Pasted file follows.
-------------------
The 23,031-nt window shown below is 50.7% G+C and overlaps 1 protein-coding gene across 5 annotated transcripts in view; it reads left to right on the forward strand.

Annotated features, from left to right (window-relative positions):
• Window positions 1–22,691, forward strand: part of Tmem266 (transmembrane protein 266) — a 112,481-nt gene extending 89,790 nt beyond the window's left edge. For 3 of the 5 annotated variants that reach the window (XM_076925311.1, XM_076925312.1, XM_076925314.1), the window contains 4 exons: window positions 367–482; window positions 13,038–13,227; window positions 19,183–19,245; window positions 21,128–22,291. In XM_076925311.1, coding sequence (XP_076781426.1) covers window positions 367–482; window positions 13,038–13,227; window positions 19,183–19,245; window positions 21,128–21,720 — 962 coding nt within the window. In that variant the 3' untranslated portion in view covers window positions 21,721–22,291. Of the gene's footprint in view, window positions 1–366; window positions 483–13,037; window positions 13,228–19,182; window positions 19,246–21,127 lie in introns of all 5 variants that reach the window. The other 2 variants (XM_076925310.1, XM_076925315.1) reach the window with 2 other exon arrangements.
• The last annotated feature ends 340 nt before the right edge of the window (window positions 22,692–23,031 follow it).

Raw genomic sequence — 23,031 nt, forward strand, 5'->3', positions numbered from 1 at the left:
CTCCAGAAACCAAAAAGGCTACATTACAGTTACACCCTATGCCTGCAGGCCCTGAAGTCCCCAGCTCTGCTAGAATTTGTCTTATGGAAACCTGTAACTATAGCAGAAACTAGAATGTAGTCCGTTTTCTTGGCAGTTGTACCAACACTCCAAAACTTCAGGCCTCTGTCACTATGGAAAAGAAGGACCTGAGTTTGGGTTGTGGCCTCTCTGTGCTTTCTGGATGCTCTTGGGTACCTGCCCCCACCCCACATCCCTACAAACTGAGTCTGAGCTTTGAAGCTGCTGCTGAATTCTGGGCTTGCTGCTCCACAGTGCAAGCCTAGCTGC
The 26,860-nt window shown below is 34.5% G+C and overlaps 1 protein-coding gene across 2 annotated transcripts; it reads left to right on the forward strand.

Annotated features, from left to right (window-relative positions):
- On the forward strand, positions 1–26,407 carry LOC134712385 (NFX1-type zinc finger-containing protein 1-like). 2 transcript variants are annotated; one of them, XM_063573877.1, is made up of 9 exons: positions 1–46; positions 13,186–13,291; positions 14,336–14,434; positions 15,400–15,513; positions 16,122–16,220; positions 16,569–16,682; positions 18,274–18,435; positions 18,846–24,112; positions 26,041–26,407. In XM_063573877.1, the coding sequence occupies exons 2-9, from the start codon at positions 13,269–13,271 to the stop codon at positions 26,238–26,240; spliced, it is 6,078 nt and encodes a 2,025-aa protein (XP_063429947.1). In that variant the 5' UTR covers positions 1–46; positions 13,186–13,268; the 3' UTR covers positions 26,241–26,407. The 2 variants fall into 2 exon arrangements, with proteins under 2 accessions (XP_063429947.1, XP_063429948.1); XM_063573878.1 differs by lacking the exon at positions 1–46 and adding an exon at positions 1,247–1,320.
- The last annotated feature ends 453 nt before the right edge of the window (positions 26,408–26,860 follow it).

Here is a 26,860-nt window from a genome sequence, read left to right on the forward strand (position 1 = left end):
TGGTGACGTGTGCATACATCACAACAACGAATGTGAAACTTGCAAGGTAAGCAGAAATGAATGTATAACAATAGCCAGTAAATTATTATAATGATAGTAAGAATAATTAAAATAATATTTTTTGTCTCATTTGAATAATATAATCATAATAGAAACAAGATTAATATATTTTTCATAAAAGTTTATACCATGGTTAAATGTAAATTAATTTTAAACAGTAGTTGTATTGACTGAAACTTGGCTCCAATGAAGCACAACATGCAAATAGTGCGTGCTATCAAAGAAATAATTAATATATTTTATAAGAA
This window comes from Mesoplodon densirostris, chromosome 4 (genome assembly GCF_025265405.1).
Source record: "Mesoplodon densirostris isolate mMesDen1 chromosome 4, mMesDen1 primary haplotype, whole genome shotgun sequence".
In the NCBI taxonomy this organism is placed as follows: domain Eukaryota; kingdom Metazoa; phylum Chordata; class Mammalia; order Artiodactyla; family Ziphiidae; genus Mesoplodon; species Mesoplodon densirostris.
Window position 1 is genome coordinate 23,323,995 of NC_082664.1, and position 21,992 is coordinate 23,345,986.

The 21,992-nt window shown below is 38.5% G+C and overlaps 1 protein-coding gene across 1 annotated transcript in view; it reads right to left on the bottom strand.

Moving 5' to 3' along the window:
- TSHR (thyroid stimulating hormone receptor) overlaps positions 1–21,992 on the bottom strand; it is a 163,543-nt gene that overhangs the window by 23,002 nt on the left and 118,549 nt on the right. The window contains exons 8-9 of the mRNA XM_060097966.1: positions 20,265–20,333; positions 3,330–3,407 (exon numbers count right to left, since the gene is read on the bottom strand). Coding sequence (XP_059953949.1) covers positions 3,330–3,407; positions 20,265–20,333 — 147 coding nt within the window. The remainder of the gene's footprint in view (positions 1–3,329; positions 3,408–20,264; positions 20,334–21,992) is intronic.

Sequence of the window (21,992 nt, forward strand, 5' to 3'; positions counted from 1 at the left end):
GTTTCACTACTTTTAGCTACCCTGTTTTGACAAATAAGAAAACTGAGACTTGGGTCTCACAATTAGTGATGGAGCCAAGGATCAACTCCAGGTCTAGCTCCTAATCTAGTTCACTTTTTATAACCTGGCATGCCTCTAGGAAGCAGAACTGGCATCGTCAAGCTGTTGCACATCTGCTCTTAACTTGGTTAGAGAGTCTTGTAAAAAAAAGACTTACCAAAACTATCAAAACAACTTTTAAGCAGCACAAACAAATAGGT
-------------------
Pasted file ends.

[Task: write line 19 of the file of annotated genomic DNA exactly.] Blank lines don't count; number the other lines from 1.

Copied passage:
- TSHR (thyroid stimulating hormone receptor) overlaps positions 1–21,992 on the bottom strand; it is a 163,543-nt gene that overhangs the window by 23,002 nt on the left and 118,549 nt on the right. The window contains exons 8-9 of the mRNA XM_060097966.1: positions 20,265–20,333; positions 3,330–3,407 (exon numbers count right to left, since the gene is read on the bottom strand). Coding sequence (XP_059953949.1) covers positions 3,330–3,407; positions 20,265–20,333 — 147 coding nt within the window. The remainder of the gene's footprint in view (positions 1–3,329; positions 3,408–20,264; positions 20,334–21,992) is intronic.